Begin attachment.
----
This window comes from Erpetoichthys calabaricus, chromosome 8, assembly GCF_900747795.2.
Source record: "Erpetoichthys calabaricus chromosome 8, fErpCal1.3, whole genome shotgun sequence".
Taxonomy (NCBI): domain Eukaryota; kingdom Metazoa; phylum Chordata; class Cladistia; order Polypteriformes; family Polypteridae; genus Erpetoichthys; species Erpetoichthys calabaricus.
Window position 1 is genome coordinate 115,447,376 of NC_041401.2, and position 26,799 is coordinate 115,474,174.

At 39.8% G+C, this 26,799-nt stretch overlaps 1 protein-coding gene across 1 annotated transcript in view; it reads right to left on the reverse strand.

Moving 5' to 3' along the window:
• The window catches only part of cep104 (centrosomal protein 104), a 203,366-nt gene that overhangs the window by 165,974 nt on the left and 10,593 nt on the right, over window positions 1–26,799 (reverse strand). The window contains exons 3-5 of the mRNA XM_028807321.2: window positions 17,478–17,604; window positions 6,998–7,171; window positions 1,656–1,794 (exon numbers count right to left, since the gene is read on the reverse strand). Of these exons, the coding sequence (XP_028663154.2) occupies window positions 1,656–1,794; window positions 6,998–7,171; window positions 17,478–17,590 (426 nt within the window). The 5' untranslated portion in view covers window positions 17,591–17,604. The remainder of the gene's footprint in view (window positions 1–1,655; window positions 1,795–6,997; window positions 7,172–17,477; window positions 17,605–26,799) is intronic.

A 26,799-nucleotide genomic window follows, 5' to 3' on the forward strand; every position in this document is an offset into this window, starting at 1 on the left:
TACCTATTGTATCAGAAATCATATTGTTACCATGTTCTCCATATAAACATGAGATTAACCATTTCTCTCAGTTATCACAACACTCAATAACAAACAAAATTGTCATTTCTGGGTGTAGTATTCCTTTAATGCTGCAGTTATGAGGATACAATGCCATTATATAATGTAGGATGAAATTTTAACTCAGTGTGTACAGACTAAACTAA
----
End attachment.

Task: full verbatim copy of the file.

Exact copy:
This window comes from Erpetoichthys calabaricus, chromosome 8, assembly GCF_900747795.2.
Source record: "Erpetoichthys calabaricus chromosome 8, fErpCal1.3, whole genome shotgun sequence".
Taxonomy (NCBI): domain Eukaryota; kingdom Metazoa; phylum Chordata; class Cladistia; order Polypteriformes; family Polypteridae; genus Erpetoichthys; species Erpetoichthys calabaricus.
Window position 1 is genome coordinate 115,447,376 of NC_041401.2, and position 26,799 is coordinate 115,474,174.

At 39.8% G+C, this 26,799-nt stretch overlaps 1 protein-coding gene across 1 annotated transcript in view; it reads right to left on the reverse strand.

Moving 5' to 3' along the window:
• The window catches only part of cep104 (centrosomal protein 104), a 203,366-nt gene that overhangs the window by 165,974 nt on the left and 10,593 nt on the right, over window positions 1–26,799 (reverse strand). The window contains exons 3-5 of the mRNA XM_028807321.2: window positions 17,478–17,604; window positions 6,998–7,171; window positions 1,656–1,794 (exon numbers count right to left, since the gene is read on the reverse strand). Of these exons, the coding sequence (XP_028663154.2) occupies window positions 1,656–1,794; window positions 6,998–7,171; window positions 17,478–17,590 (426 nt within the window). The 5' untranslated portion in view covers window positions 17,591–17,604. The remainder of the gene's footprint in view (window positions 1–1,655; window positions 1,795–6,997; window positions 7,172–17,477; window positions 17,605–26,799) is intronic.

A 26,799-nucleotide genomic window follows, 5' to 3' on the forward strand; every position in this document is an offset into this window, starting at 1 on the left:
TACCTATTGTATCAGAAATCATATTGTTACCATGTTCTCCATATAAACATGAGATTAACCATTTCTCTCAGTTATCACAACACTCAATAACAAACAAAATTGTCATTTCTGGGTGTAGTATTCCTTTAATGCTGCAGTTATGAGGATACAATGCCATTATATAATGTAGGATGAAATTTTAACTCAGTGTGTACAGACTAAACTAA